The deal when we moved to the Philippines was that I would not have to wash a dish the whole time we are here. That has mostly panned out.
The idea of having a househelper was a big draw for me. When we got here, it didn’t go quite as smoothly as I expected. The women we hired at first were woefully inexperienced. We put off firing our first helpers much longer than we should have and endured a lot of inconvenience as a result. Also, while I loved the idea of not having to clean my own house, it also rubbed me the wrong way for a while to have someone else doing it on my behalf.
All that said, I highly recommend getting at least one helper. They really, truly make life so much easier.
Before we go any further, I’m sending you here to read a good, thorough break-down of the laws concerning hiring household helpers. Stop reading this, and go read that for the legal stuff. Then come back here for the mundane stuff about how to find someone.
Before deciding how much help you will need, you need to assess your needs. If you’d be able to do everything you expect your helper to do in about 8 hours of work a day, then one helper would be fine. But if it would take you longer, consider hiring a second helper. If your home only has room for one helper to live-in (most here have at least room for one), or you are really against the idea of having a live-in helper for some reason, then find someone who will commute to your home. Just know, though, that traffic, flooding, and illness are more likely to affect live-out helpers. Also, they may require additional pay to cover commuting costs.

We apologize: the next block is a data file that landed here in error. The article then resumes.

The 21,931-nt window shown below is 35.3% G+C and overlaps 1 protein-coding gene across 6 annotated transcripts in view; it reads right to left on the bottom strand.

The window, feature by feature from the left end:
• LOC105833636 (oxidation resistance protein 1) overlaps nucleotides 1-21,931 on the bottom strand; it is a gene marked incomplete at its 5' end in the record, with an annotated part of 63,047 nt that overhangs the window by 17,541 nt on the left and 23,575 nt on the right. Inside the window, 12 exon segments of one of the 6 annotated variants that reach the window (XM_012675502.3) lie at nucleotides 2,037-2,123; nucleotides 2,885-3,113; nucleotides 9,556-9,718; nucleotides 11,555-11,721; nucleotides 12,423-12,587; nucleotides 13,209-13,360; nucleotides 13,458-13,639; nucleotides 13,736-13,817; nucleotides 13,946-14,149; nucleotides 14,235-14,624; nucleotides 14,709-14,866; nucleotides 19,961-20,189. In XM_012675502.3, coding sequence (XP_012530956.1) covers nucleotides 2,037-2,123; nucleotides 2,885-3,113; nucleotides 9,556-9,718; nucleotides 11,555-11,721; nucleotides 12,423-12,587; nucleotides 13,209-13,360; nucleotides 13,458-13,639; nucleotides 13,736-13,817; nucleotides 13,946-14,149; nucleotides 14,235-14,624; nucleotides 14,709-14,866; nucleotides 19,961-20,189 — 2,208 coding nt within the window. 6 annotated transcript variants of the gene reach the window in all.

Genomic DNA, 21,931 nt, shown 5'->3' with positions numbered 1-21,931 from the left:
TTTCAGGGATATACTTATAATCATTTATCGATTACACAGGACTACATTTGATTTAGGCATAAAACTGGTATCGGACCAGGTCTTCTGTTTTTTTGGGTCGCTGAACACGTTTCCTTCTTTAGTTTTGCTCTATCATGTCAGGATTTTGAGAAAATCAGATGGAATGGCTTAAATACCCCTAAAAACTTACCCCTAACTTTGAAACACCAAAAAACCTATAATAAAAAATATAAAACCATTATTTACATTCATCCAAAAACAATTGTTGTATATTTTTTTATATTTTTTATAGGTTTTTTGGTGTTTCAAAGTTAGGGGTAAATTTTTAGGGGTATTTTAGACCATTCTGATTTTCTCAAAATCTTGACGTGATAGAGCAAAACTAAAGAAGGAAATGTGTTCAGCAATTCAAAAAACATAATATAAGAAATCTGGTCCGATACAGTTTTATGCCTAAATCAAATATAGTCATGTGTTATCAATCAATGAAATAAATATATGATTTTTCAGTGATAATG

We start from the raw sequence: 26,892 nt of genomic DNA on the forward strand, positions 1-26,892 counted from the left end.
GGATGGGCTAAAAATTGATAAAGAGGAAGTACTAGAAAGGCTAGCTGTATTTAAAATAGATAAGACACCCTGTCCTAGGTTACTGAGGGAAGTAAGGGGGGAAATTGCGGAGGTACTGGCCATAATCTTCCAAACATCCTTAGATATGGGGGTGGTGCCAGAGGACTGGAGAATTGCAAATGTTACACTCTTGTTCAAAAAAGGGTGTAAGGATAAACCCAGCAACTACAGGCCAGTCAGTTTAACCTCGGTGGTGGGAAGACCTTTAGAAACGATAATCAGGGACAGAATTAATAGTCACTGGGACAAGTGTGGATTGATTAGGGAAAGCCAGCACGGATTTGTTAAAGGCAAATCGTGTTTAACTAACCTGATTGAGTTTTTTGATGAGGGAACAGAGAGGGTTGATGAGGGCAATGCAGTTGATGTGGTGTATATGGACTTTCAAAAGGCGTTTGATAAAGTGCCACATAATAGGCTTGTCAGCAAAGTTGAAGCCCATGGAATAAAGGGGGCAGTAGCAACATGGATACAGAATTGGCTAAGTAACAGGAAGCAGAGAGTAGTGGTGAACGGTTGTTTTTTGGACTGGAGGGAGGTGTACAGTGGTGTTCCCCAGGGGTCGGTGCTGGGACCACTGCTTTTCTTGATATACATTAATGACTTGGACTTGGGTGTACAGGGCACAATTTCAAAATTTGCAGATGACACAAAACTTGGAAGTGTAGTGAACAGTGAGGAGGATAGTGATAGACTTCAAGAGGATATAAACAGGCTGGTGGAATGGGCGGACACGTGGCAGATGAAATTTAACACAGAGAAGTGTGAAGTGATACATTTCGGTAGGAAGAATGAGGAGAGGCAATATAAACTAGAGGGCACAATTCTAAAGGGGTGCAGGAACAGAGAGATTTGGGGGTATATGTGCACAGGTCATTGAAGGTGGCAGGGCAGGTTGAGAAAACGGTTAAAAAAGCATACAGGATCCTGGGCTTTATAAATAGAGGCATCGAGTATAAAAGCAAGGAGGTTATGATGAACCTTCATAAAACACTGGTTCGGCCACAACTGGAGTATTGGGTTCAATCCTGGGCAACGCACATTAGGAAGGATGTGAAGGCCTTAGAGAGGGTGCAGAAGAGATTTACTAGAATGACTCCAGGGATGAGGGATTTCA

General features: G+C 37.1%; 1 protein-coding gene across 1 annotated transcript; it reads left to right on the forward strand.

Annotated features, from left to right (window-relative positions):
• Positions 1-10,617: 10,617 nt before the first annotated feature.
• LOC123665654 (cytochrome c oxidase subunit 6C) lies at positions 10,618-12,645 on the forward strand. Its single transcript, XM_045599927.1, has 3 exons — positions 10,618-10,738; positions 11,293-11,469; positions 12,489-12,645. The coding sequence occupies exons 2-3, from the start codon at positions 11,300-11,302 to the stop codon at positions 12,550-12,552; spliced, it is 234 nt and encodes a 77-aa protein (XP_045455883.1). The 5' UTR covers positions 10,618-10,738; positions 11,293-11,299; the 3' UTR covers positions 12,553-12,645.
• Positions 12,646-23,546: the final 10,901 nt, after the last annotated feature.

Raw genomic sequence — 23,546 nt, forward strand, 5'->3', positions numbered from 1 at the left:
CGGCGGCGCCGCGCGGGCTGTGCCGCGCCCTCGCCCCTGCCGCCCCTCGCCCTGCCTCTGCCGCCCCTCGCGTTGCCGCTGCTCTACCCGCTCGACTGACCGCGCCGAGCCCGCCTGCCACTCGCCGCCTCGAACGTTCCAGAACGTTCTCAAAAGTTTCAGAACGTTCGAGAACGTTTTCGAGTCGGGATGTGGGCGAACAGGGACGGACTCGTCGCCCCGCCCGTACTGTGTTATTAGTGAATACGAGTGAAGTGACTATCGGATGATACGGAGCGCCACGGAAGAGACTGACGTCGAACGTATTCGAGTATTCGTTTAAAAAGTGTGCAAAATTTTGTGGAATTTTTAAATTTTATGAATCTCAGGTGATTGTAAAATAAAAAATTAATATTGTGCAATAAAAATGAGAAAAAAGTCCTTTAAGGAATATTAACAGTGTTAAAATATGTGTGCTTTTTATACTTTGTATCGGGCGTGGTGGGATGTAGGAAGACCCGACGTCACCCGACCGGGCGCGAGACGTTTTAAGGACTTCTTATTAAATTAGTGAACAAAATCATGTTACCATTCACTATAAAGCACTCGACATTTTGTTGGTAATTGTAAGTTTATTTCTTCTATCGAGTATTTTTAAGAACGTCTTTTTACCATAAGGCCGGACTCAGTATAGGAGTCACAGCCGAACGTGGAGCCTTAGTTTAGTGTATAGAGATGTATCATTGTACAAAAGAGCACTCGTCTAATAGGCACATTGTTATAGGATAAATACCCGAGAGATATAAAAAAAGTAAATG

Second, get your brain straight. Your helper is not a slave. Your helper is an employee. I say this both in the sense that you should not expect your helper to do an unreasonable amount of work, as well as in the sense that you should not feel guilty for having someone working in your home. You are giving her money for doing things you don’t want to do. That is an economic transaction. You are doing the same thing when you hire someone to file for you at the office, or to cook a meal for you at a restaurant. Yet, sometimes having someone working in our homes can be so personal that it’s guilt-inducing. Don’t feel bad for providing a living for someone.